This year, 88 homeless people in Broward County died on the streets or from conditions related to their homelessness. 88 people who have names, lived lives just like ours, and perished without anyone ever knowing. Their lives were commemorated at the Homeless Person’s Memorial on December 15th in a solemn but moving service at Hope Central in Fort Lauderdale, honoring each person who had perished.
The service, which began back in 1995, was birthed out of the National Healthcare for the Homeless Council. The organizers of this year’s Broward service, including Broward Health, Healthcare for the Homeless Consumer Advisory Board, Henderson Behavioral Health, TaskForce Fore Ending Homelessness, Hope South Florida and Christ Church come together to create this event. A shared meal, offered after the service, offers Christ’s love and comfort.
The memorial began with an opening prayer and a song, which brought many to tears.
“The fight continues, the work continues so that next year when we come it won’t be 88; it won’t be that many,” said Dr. Ted Greer Jr., CEO of Hope South Florida as he addressed a crowded room of over 300 people, both the homeless and local volunteers.
The tragedy of homelessness
According to the 2016 Broward County Point-in-Time Homeless Count Report , there were 2,302 individuals in Broward County experiencing homelessness in 2016, which included both sheltered and unsheltered people. The results showed that 9.1 percent of those are veterans and 7.3 percent are victims of domestic violence. National facts show that about one-third of homeless adults have spent time in a mental institution.
“Since 1990, on or near the first day of winter, which is the longest night of the year, the National Healthcare for the Homeless Council and the National Coalition for the Homeless have sponsored National Homeless Persons’ Memorial Day to bring attention to the tragedy of homelessness and to remember our homeless friends who have paid the ultimate price for our nation’s failure to end homelessness” said Lorraine Wilby, CEO of the Taskforce Fore Ending Homlessness, Inc. More than 175 cities hold services just like these to commemorate the homeless who have died on the streets or from related conditions to their homelessness and other factors.
The purpose of the day was driven home by the message that Debbie Perry, Administrator of Housing Services at Henderson Behavioral Health, delivered to the crowd. “Homelessness is also a consequence of too little care; these people endure hard weather, but harder internal weather. It is the indignation of poverty. This serves as a reminder of the innumerable hardships the homeless face.”
It was a message not just in honor of the 88 that died, but also for the many homeless that were in attendance. “Isn’t every life worth commemorating? God remembers and so do we. These people were mothers, fathers, sons and daughters. Be mindful that this service may be the only commemoration of their lives,” Perry echoed.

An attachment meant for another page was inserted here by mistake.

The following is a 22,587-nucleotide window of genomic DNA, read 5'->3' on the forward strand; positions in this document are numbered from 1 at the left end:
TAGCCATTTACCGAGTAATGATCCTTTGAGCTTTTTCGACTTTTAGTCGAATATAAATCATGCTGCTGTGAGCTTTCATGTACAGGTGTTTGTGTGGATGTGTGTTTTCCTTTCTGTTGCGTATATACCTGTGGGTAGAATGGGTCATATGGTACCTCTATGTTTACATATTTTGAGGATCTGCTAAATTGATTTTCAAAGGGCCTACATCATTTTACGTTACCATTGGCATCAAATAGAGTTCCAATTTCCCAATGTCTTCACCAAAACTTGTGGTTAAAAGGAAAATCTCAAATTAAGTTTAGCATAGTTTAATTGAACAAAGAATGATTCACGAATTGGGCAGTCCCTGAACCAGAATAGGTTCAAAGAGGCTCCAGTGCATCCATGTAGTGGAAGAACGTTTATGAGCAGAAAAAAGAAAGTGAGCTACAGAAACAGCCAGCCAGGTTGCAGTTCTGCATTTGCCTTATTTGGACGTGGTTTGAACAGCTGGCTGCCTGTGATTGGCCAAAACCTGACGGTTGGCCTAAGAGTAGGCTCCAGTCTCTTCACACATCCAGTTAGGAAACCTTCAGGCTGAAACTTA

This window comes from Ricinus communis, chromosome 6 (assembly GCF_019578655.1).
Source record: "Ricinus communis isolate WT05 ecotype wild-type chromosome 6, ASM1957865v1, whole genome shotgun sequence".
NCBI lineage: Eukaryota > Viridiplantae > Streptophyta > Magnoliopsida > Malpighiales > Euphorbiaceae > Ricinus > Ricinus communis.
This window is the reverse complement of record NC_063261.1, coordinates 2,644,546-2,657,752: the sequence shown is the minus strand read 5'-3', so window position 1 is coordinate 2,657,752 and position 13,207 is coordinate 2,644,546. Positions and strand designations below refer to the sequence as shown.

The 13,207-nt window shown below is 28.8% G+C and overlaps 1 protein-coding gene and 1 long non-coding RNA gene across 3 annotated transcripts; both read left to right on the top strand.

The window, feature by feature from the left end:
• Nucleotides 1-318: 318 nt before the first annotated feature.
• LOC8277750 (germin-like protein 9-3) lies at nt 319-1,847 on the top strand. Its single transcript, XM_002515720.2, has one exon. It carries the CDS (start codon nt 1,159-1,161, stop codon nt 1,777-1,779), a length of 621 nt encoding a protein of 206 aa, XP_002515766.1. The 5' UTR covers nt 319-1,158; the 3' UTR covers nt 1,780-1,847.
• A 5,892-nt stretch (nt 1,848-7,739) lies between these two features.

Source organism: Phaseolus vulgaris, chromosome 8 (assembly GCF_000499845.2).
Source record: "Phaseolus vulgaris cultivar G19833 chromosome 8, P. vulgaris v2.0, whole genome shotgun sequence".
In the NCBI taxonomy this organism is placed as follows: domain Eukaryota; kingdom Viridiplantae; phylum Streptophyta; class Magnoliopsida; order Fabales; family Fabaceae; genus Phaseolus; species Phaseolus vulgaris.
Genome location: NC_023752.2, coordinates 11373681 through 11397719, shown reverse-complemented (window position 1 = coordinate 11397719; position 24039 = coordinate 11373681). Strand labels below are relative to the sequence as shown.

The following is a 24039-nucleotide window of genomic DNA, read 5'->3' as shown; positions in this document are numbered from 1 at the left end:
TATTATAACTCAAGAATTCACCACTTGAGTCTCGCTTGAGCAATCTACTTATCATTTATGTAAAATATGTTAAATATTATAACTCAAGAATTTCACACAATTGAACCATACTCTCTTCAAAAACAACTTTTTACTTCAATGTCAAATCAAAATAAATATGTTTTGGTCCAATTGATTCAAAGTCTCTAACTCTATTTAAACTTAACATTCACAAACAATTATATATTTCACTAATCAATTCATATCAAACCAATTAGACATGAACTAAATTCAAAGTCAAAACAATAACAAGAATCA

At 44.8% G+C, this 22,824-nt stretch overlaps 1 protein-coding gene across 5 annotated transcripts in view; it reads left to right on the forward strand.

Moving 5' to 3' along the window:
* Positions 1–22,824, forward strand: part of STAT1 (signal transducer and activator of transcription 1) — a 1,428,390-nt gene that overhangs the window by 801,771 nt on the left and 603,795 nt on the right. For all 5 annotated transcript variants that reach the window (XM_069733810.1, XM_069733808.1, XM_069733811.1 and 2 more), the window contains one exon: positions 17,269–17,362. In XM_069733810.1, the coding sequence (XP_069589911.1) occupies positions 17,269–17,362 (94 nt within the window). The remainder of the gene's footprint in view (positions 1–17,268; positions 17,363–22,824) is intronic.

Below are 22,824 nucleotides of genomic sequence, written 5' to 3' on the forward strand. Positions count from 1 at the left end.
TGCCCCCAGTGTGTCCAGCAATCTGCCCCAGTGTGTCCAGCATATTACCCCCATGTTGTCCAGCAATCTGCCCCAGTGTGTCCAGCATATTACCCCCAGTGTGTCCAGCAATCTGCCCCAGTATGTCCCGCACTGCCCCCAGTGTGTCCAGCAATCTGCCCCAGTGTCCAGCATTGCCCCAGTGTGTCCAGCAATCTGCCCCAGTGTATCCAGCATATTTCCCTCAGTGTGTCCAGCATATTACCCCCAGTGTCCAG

It was then that the 88 names were called. As each name was read, a personally decorated paper ornament was placed on the Christmas tree by a member of the audience. It was a grave reminder of Perry’s words that this may be the only time that these lives may be remembered.
“I’ve been attending the Memorial for many years and I took great pride in the acknowledgement of the people on the street. It was a heartfelt presence that the homeless were acknowledged and recognized as human beings,” said Harry Nash, who himself is currently living in a transitional homeless program.
The names of those that have died were also placed on an overhead screen for the audience to see, along with their ages when they passed. In the middle of a sea of names, a gasp and whispering could be heard when the screen showed several people who had passed in their 20’s. Another name was read of a man who passed at age 19.
“Over the years many have expressed their gratitude on behalf of a friend, a loved one who without the service does not get a service, a memorial or even an acknowledgement. I hope that some respond in fear looking over those ages – if one person walked out of that church saying, “this is it, if I keep drinking on the street I’ll end up dead” – that is my hope. The average age of death of a homeless person in Broward is 51 years old – what about a housed person? mid to late 70’s — that is a sin,” said Wilby.
To learn more about how you can help the homeless, contact Hope South Florida at 954-566-2311 or visit their website at hopesouthflorida.org.
Melissa Zelniker Presser is a Jewish believer in Jesus who is chasing her God-sized dream of becoming a full-time writer. She can be contacted at [email protected]